clkp clkn
sum logic latch
Fig. 4. Schematic of three-level series-gated sum circuit.
In the flrst stage sum circuit, the ‘A’ (accumulation increment) inputs change
only at low frequency, and the ‘B’ inputs change only when ‘clkn’ is active. In this
conflguration,the‘X’outputsoftheflrststagearesettledbeforethelogiccascoded
with ‘C’ and ‘clkp’ in the front-end of the second stage becomes active. As a result,
the additional flrst stage has no impact on propagation delay. The second stage of
the sum has only three cascaded levels as opposed to four in the previous design,
giving it a lower overall propagation delay. While the new sum circuit is faster,
the carry circuit, which is common to both designs, dominates the critical timing
path. The net efiect is that both designs have roughly the same maximum clock
frequency.
Support for four series-gated levels in the sum circuit was the only factor con-
straining the previous accumulator to a 5.5 V power supply. The new sum circuit
allowsforareductionofthepowersupplyto4.5Vbytheremovalofonediodedrop650 S. E. Turner & D. E. Kotecki
from the remaining circuitry in the test chip, such as the carry circuit of Fig. 3.
The lower power supply voltage results in an accumulator core power reduction of
16%.
A 4-bit accumulator test circuit with a single-level parallel-gated carry circuit
and a three-level series-gated sum circuit has been designed and taped-out for
fabrication. Simulations of a 4-bit accumulator test circuit, including extracted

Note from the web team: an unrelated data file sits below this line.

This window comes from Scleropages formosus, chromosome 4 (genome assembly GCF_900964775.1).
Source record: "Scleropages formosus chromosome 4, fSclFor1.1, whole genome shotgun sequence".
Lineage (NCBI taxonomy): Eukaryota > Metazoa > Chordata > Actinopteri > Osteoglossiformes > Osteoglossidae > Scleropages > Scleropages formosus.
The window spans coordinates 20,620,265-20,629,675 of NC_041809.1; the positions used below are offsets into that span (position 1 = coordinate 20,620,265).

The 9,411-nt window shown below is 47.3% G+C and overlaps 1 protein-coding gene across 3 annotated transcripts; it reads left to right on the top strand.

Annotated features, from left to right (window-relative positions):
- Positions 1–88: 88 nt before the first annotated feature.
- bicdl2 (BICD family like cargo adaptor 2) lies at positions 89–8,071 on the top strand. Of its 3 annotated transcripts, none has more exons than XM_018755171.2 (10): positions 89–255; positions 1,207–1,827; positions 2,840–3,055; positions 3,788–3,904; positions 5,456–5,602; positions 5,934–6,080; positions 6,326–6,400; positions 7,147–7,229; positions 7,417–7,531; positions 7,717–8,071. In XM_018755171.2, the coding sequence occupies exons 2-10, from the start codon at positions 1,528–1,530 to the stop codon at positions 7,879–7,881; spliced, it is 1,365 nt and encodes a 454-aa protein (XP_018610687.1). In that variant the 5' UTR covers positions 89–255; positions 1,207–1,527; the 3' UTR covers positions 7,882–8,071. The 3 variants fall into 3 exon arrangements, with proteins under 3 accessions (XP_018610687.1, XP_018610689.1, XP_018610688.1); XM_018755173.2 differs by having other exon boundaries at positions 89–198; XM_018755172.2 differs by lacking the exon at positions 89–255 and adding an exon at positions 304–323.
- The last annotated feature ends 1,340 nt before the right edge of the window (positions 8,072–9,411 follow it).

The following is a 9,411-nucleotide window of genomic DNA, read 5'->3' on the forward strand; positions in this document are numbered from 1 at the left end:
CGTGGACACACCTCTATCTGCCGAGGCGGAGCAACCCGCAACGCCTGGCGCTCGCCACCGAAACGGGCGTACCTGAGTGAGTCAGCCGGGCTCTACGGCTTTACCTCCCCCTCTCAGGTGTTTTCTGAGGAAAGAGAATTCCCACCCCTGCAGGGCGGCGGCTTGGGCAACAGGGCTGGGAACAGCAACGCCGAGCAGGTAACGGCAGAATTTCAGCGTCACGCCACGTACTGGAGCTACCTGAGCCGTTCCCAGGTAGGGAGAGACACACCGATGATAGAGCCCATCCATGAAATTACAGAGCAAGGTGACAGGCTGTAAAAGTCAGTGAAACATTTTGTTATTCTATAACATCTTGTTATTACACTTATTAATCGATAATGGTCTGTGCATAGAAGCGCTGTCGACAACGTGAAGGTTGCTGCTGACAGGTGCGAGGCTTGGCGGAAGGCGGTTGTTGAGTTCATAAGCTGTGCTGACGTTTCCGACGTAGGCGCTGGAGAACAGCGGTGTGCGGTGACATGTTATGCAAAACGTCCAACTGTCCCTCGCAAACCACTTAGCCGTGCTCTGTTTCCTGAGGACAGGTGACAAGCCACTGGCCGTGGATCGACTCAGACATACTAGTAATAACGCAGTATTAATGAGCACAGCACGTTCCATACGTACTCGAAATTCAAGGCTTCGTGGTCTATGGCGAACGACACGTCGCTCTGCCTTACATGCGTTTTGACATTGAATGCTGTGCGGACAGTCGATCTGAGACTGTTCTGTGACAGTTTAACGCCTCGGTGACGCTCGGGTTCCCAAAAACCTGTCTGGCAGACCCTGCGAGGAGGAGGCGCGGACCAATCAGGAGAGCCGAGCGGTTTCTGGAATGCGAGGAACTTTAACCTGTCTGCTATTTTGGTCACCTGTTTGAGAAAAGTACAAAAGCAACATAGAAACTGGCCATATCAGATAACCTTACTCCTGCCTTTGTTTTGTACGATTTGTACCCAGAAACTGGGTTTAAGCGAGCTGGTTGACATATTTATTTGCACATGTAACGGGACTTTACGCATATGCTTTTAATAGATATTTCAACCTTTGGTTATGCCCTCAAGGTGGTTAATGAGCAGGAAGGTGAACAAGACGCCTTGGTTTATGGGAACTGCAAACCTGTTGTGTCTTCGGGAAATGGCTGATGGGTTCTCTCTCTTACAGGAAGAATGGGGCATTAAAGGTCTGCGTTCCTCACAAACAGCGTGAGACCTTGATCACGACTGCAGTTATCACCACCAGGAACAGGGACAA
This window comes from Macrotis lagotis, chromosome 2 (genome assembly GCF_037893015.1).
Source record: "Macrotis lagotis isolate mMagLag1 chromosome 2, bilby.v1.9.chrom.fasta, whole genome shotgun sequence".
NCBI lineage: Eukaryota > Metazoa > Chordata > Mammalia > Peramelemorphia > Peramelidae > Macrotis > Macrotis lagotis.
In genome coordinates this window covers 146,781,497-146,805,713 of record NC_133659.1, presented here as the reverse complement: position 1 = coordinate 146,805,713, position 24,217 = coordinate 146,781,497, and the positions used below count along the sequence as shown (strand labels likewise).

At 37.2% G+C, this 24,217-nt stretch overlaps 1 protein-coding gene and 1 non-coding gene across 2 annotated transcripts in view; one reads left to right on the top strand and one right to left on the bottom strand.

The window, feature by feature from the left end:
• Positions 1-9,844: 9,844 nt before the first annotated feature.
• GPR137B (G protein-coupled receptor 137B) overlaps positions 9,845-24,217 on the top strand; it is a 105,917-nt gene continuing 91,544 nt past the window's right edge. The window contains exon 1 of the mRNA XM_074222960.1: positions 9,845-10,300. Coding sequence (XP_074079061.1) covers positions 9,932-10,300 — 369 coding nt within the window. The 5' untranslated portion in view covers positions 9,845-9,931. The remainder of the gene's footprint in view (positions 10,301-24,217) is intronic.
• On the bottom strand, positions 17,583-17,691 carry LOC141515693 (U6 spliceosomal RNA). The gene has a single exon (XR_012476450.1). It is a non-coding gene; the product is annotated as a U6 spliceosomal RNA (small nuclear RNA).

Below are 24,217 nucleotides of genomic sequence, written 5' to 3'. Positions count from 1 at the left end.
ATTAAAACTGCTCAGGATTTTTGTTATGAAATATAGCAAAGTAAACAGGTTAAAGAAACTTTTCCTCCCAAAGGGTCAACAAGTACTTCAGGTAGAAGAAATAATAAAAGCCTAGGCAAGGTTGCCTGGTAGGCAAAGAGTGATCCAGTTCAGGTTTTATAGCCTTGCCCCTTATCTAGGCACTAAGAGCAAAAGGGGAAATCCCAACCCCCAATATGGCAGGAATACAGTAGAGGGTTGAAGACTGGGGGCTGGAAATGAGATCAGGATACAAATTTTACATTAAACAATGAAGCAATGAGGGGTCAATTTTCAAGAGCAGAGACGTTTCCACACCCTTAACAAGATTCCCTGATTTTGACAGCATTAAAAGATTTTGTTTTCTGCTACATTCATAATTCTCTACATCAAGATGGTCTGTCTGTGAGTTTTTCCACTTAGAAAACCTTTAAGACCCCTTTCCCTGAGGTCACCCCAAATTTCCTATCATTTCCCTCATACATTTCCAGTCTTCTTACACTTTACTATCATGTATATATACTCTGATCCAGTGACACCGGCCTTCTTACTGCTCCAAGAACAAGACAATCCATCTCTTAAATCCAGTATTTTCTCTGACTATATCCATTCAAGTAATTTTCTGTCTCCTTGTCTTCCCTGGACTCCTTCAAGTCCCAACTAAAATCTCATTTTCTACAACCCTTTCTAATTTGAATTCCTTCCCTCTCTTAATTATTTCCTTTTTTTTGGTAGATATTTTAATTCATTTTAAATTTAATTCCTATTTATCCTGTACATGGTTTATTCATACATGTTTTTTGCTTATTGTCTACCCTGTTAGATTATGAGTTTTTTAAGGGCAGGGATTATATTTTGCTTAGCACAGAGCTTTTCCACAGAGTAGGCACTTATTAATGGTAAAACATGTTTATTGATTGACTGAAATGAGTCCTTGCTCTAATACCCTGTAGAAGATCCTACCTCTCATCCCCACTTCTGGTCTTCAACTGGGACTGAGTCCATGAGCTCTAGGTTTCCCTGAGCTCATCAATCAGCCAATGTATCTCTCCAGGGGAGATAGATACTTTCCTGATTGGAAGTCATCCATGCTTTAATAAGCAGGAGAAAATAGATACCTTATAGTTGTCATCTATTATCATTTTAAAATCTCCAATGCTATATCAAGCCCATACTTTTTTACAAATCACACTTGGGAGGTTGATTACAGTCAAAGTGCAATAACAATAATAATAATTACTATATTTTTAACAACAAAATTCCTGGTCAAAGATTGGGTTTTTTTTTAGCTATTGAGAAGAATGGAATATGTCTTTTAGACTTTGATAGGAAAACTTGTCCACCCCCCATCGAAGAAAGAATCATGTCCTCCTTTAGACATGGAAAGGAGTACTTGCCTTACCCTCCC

parasitics, showed a maximum clock frequency of 40 GHz. The test circuit includes
an on-chip DAC that allows for observation of a single output using a high-speed
sampling oscilloscope. Figure 5 shows a simulation of the DAC output of the test
circuit operating at 40 GHz with an accum increment of seven. The digital
values corresponding to the analog output are superimposed on the flgure. Power
consumption was simulated at 3.7 W for the whole test circuit, which included
a DAC with higher power than the previous version. For the accumulator core
consisting of two 2-bit adders, one 2-bit register, and the clock tree, the power was
simulated as 2.38W. This represents a 16% core power reduction from the previous
design.
15 15
14
13 13
12
11 11
10
9 9
8
7
6 6
5
4 4
3
2 2
10 0
Fig. 5. Extracted simulation of the DAC output of the accumulator test circuit with an accumula-
tion increment of seven, operating at 40 GHz. Digital values corresponding to the analog output
are superimposed on the flgure.Benchmark Results For High-Speed 4-Bit Accumulators 651
5. Conclusion
In our previous work, we were able to demonstrate the inherent speed and yield of
the InP DHBT process by demonstrating an accumulator test circuit operating at
a 41 GHz clock frequency with over 600 transistors. By modifying the sum circuit
and reducing the power supply from our previous design, we were able to simulate
a reduction in the core power consumption of over 16% while maintaining high
frequency operation at 40 GHz. This new circuit is currently in fabrication and will
be tested at a later date.
Acknowledgments
This work was supported by the U.S. Army Research Lab and Defense Advanced
Research Projects Agency (DARPA) under contract DAAD17-02-C-0115. The au-
thors would like to thank Dr. John Zolper at DARPA, Dr. Alfred Hung at ARL,
and Mr. Frank Stroili at BAE Systems for supporting this work. We would also
like to thank Mr. Richard Elder Jr. and Mr. Douglas Jansen at BAE Systems for
design advice and Mr. Minh Le at Vitesse Semiconductor for fabricating our test
chips.